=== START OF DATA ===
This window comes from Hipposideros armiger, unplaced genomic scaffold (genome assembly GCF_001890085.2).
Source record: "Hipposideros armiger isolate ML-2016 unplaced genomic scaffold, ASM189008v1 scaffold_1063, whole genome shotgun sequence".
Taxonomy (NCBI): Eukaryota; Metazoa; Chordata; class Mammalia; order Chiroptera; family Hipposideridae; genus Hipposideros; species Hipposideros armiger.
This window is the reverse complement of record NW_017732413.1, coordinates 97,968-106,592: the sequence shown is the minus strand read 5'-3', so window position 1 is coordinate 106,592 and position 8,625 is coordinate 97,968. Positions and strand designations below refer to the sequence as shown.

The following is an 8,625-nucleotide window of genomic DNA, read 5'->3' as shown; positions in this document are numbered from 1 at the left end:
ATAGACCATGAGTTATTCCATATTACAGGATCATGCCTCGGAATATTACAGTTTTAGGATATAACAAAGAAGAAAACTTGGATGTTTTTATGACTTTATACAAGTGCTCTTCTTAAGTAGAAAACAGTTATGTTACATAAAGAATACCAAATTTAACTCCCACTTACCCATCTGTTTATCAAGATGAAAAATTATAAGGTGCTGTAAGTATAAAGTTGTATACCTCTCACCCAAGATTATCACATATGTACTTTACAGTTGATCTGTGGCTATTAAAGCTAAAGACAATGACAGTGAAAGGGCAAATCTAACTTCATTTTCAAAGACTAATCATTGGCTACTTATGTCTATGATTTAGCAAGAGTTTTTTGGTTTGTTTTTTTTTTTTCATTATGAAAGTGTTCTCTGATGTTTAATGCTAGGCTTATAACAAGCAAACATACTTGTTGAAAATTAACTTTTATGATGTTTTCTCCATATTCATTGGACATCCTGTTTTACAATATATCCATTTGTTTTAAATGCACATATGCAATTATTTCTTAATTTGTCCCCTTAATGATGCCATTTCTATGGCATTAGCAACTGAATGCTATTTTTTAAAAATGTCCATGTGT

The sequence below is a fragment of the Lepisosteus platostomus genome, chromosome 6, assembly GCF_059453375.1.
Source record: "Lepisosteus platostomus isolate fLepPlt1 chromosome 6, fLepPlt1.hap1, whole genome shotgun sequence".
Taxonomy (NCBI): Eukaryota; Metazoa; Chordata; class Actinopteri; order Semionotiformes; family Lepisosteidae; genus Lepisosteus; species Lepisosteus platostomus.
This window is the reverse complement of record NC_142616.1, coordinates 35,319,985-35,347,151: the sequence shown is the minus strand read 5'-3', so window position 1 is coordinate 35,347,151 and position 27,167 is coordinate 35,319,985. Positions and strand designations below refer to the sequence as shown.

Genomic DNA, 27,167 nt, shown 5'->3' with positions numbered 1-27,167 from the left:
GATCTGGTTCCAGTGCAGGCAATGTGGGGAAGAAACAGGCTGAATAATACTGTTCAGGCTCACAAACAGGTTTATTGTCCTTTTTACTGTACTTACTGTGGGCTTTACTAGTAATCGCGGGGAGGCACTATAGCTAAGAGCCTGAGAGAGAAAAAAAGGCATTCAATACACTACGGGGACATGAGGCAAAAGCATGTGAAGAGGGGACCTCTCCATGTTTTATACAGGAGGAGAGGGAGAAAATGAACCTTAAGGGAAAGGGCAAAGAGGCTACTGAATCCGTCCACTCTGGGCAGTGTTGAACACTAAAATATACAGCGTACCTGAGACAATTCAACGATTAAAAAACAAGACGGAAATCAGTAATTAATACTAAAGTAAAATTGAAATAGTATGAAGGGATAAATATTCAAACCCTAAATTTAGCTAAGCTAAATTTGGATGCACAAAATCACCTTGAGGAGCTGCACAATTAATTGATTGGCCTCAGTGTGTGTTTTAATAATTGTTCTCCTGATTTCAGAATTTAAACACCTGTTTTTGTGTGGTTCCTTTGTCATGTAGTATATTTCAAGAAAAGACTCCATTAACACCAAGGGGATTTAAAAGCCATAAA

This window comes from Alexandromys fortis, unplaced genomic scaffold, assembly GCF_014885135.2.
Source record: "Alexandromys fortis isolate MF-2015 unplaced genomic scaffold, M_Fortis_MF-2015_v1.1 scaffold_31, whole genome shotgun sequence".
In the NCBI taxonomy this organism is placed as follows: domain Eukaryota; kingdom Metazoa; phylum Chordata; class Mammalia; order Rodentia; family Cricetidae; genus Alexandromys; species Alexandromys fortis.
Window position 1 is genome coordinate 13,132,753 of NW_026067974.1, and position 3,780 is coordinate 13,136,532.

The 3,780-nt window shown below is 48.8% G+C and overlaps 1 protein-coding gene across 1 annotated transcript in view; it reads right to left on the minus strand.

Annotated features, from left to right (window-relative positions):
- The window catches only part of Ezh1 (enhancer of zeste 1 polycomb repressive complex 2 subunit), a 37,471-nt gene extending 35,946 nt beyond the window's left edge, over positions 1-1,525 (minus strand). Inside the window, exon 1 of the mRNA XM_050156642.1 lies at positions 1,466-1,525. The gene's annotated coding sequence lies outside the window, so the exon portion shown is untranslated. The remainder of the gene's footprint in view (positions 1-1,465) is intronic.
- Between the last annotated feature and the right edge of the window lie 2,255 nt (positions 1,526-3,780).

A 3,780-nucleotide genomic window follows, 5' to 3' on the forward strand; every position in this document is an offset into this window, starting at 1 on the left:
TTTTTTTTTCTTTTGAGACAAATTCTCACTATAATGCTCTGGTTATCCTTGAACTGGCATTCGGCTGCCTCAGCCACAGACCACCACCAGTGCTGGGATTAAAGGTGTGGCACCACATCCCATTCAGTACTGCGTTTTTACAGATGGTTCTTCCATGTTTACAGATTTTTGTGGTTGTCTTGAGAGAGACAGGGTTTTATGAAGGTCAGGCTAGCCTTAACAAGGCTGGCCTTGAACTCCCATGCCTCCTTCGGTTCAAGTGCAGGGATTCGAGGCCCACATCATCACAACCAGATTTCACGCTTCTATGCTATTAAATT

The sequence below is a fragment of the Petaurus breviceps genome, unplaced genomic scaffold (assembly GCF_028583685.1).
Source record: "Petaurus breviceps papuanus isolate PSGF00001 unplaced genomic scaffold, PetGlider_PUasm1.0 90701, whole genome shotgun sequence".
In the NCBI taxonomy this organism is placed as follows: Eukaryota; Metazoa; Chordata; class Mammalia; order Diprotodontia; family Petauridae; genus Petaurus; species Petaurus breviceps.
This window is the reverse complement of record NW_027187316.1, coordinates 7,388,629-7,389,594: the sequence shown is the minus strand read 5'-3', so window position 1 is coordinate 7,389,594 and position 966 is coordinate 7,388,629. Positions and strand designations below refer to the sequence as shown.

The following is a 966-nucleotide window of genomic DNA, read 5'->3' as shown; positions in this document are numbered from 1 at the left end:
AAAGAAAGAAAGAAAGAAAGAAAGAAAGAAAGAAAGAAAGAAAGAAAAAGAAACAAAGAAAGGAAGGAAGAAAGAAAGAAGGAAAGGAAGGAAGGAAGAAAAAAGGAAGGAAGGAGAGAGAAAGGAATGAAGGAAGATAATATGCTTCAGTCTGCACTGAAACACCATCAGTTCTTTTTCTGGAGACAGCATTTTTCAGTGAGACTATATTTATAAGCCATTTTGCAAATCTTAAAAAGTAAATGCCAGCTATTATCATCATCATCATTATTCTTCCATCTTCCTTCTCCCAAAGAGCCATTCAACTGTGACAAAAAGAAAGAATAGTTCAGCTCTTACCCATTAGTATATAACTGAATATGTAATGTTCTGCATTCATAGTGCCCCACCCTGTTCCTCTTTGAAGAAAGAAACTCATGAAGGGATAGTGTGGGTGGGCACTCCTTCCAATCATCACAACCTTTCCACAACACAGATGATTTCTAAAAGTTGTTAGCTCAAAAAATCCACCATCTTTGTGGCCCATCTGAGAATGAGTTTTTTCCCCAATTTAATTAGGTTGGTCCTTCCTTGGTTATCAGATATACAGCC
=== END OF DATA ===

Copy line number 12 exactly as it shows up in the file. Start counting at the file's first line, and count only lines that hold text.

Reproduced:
GATCTGGTTCCAGTGCAGGCAATGTGGGGAAGAAACAGGCTGAATAATACTGTTCAGGCTCACAAACAGGTTTATTGTCCTTTTTACTGTACTTACTGTGGGCTTTACTAGTAATCGCGGGGAGGCACTATAGCTAAGAGCCTGAGAGAGAAAAAAAGGCATTCAATACACTACGGGGACATGAGGCAAAAGCATGTGAAGAGGGGACCTCTCCATGTTTTATACAGGAGGAGAGGGAGAAAATGAACCTTAAGGGAAAGGGCAAAGAGGCTACTGAATCCGTCCACTCTGGGCAGTGTTGAACACTAAAATATACAGCGTACCTGAGACAATTCAACGATTAAAAAACAAGACGGAAATCAGTAATTAATACTAAAGTAAAATTGAAATAGTATGAAGGGATAAATATTCAAACCCTAAATTTAGCTAAGCTAAATTTGGATGCACAAAATCACCTTGAGGAGCTGCACAATTAATTGATTGGCCTCAGTGTGTGTTTTAATAATTGTTCTCCTGATTTCAGAATTTAAACACCTGTTTTTGTGTGGTTCCTTTGTCATGTAGTATATTTCAAGAAAAGACTCCATTAACACCAAGGGGATTTAAAAGCCATAAA